Wisconsin attorney: GOP's mass voter fraud theory as likely as alien abduction
David Edwards and Muriel Kane
Published: Monday October 27, 2008

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Republicans across the country have been claiming that massive voter fraud is about to tip the 2008 elections, with Senator John McCain even warning of it "destroying the fabric of democracy."

Although critics have found these claims to be "wildly overblown," Republicans continue to press them, in what some regard as a deliberate attempt to disenfranchise potential Democratic voters.

Last month, Wisconsin's Republican Attorney General J.B. Van Hollen brought a lawsuit against that state's Government Accountability Board, which oversees elections, to compel them to cross-check more than 240,000 voter registrations going back as far as January 2006 against driver's license records.

The case could have forced many voters to use provisional ballots, calling their votes into question and tying up the polls on Election Day. A judge ruled against Van Hollen's lawsuit last week, but he and the Wisconsin Republican Party intend to appeal.

Van Hollen told CNN he is convinced that voter fraud is taking place because "some people are registered who are fictitious."

However, the attorney for Wisconsin's Election Board, Lester Pines, counters, "I compare the possibility of massive vote fraud in Wisconsin to the same likelihood as alien abduction."

Pines himself is a prominent Democrat and Obama supporter, who held a political event at his home just days after being hired to defend the Board against Van Hollen's suit

A Wisconsin country clerk interviewed by CNN stated without hesitation that she has not seen any evidence of massive voter fraud, although "sometimes a voter will fill in the registration form and they've misspelled the name of their street."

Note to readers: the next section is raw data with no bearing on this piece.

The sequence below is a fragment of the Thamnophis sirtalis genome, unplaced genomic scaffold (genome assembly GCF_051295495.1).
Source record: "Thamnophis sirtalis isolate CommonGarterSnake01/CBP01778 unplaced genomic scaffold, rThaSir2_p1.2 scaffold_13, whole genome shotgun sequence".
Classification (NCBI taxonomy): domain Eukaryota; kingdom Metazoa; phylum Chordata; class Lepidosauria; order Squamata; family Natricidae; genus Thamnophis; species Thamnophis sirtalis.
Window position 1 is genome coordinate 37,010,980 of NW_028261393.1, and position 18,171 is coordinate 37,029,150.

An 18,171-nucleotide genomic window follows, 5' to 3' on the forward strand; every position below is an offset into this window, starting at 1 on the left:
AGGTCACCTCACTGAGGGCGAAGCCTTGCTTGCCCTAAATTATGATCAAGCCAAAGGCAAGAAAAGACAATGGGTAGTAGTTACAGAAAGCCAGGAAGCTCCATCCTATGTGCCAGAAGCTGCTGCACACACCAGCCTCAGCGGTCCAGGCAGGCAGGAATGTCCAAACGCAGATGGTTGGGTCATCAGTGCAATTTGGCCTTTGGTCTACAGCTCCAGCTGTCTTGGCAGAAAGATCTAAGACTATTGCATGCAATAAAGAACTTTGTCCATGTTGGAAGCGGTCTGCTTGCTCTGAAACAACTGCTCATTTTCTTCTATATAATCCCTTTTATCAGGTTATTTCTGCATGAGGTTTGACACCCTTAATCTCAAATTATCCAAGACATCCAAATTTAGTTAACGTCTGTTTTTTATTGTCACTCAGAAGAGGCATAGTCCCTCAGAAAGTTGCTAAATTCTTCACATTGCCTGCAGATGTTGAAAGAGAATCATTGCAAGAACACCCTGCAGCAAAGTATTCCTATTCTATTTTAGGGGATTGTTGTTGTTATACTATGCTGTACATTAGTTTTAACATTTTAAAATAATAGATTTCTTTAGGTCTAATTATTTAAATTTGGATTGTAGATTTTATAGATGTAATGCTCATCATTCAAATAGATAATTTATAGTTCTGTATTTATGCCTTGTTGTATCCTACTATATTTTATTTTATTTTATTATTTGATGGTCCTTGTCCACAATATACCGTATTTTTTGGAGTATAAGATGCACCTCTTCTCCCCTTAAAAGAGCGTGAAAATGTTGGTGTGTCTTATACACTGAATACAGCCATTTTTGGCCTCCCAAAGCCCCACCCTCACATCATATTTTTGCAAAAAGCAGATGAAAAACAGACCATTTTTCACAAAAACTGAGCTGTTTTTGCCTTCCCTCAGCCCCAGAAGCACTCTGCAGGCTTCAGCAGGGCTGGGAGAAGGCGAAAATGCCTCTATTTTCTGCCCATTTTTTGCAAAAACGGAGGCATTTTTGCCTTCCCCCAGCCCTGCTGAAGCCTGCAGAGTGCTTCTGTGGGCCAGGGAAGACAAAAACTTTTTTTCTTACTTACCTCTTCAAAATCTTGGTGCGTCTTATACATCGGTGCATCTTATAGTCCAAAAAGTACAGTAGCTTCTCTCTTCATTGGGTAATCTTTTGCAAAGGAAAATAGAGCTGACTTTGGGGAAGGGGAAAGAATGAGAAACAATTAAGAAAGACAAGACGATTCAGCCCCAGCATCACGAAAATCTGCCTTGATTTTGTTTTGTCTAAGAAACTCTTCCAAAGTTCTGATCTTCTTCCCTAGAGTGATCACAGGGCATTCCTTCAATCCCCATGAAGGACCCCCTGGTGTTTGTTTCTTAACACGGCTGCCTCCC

Milwaukee reporter Bruce Murphy checked with a voting registration expert, who told him that minor discrepancies between voter registrations and other state records disproportionately affect two groups that vote heavily Democratic -- Hispanics with hyphenated last names and African-Americans with unique first names.

Van Hollen has been accused of "playing party politics" because he is also the honorary state co-chairman of McCain's presidential campaign. One local blog even called him "Wisconsin's Katherine Harris," with reference to the disputed election in Florida in 2000 in which the Republican Secretary of State played a significant role.

CNN's Susan Roesgen noted these concerns and asked Van Hollen, "Isn't it true that there was a discussion in your office with lawyers for the GOP a week before you filed this lawsuit?"

Van Hollen denied that the Republican lawyers had asked him to sue the Election Board, although he admitted, "They may have asked lawyers in my office to file the lawsuit."

Van Hollen himself acknowledges, "I have no doubt in my mind that there are going to be people out there who are going to say, 'Boy, that looks a little bit fishy.'"

This video is from CNN.com, broadcast October 26, 2008.

Download video via RawReplay.com